Date of Award
Open Access Dissertation
Doctor of Philosophy (PhD)
Brian R. Umberger
Richard E. A. van Emmerik
The forefoot (FF) running pattern has been recently advocated to improve running economy and prevent overuse injuries compared to the rearfoot (RF) pattern. However, these claims have not been supported by empirical evidence. The purpose of this dissertation was to investigate the potential advantages of RF and FF patterns to improve running economy and reduce injury risk in 20 natural RF and 20 natural FF runners.
The first study found that the RF group was more economical when performing the RF pattern at a slow, medium, and fast speed vs. FF running. Only running at the fast speed resulted in a difference in economy between footfall patterns in the FF group in which RF running was more economical. Therefore, there is no advantage of FF running for improving running economy.
The results of the second study indicated that there was a weak to moderate relationship between Achilles tendon (AT) moment arm length and running with either RF or FF patterns. AT force was greater during FF running, which may increase the risk of developing tendon injury.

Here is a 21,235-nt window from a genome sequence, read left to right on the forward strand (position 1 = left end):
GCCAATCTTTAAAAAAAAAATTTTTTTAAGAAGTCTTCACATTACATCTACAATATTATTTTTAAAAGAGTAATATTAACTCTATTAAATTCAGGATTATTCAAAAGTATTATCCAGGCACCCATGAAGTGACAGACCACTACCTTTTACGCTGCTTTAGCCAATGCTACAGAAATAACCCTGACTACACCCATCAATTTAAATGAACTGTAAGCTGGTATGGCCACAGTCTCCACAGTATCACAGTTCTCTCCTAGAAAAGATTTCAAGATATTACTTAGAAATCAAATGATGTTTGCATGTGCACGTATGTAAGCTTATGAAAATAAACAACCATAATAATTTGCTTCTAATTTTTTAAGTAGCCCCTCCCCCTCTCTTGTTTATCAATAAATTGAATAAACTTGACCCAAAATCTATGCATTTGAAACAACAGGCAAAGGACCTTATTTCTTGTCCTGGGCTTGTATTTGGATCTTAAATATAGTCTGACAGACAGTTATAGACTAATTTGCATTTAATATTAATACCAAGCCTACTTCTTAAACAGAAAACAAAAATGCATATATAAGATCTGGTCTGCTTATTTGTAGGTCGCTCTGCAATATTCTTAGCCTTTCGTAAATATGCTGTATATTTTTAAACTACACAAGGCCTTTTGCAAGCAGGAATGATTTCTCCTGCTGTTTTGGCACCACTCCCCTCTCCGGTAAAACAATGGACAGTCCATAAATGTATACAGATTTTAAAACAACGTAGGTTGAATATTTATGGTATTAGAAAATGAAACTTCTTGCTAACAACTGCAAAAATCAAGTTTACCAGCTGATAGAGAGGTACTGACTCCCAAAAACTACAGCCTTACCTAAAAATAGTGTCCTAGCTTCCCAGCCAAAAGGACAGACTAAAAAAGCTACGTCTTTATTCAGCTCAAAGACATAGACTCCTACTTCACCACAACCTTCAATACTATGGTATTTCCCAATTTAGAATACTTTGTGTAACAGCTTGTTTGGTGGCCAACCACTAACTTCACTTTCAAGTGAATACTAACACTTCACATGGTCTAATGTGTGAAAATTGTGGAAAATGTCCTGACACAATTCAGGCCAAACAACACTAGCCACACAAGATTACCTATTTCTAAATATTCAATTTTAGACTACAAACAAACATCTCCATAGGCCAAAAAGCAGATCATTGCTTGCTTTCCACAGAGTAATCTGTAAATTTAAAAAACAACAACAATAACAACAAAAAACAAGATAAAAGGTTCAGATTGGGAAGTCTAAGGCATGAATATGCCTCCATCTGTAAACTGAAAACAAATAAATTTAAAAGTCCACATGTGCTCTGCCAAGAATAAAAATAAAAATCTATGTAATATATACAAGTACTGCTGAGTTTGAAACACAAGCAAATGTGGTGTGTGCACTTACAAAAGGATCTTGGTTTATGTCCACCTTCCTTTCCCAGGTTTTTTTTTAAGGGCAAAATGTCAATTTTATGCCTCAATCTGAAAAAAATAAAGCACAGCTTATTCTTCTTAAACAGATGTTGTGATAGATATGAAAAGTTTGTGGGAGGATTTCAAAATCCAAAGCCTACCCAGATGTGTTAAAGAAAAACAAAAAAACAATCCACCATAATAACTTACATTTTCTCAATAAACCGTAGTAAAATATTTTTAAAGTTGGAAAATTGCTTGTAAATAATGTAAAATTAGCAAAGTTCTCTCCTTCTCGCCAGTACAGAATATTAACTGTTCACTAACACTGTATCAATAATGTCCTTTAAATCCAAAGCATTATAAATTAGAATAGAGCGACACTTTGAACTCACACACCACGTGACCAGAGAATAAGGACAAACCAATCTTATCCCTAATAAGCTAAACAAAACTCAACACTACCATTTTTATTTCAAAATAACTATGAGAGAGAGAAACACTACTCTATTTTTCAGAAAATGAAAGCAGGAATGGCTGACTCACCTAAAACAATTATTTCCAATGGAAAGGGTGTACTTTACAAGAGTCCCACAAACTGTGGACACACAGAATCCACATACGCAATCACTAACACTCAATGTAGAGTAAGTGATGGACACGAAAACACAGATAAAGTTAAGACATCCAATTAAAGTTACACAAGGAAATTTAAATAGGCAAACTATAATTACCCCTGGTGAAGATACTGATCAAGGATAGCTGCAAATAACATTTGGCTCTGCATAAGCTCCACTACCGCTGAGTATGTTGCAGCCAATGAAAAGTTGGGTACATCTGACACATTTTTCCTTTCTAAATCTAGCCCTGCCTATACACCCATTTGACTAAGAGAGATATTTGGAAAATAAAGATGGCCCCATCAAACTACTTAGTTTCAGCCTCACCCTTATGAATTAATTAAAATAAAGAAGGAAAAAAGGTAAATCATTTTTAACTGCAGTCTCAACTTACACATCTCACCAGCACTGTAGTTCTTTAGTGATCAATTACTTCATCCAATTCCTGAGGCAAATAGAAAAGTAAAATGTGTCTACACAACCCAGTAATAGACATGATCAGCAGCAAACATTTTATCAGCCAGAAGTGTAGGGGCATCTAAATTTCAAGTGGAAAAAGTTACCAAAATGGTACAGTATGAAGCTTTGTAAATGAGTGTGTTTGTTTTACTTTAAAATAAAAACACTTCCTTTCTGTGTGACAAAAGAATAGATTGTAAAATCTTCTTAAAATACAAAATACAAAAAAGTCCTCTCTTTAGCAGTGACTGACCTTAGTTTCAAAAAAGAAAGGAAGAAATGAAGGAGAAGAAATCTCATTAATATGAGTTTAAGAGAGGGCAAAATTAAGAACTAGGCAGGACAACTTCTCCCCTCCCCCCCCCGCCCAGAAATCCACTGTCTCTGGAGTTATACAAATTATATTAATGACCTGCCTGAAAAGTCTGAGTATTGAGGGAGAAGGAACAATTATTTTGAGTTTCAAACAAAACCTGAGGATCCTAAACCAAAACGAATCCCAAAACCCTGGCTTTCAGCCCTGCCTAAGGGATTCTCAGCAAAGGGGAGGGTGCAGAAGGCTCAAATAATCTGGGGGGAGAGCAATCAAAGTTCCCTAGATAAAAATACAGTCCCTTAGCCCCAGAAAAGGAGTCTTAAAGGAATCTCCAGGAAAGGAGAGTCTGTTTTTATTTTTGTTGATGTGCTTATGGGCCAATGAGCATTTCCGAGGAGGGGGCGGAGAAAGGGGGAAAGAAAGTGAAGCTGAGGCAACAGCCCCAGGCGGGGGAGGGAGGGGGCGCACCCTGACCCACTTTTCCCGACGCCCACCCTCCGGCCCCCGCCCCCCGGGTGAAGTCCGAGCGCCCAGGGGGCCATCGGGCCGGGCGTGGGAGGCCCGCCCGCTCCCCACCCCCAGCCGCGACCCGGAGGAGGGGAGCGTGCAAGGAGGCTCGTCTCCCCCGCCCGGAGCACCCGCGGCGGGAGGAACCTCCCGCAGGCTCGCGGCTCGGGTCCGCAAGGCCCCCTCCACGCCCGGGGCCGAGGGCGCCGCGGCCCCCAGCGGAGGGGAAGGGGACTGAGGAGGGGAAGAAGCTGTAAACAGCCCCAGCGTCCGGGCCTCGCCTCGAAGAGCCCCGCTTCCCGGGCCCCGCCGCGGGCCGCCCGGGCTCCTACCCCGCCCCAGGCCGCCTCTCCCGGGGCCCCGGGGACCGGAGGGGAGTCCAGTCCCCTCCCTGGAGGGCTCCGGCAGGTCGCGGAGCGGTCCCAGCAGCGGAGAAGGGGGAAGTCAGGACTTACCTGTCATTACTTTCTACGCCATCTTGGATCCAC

The third study used a modeling approach to find that FF running resulted in greater elastic energy recoil in the gastrocnemius (GA) and the soleus (SO). However, greater mechanical work overall with FF running resulted in no difference in metabolic cost of the GA between footfall patterns but greater metabolic cost of the SO compared to RF running.
The fourth study found that shock attenuation was greater during RF running compared to FF running. Greater shock attenuation during RF running was a result of an increased load imposed on the system. Decomposing the vertical ground reaction force in the frequency domain revealed that RF running may have a greater reliance on passive shock attenuation mechanism whereas the FF pattern may have a greater reliance on active shock attenuation mechanisms.
These results suggest that previous speculation that the FF running pattern is more economical was not substantiated. It is likely that each footfall pattern exposes a runner to different types of injuries, rather than one footfall pattern being more injurious than another.
Gruber, Allison H., "Mechanics and Energetics of Footfall Patterns in Running" (2012). Open Access Dissertations. 641.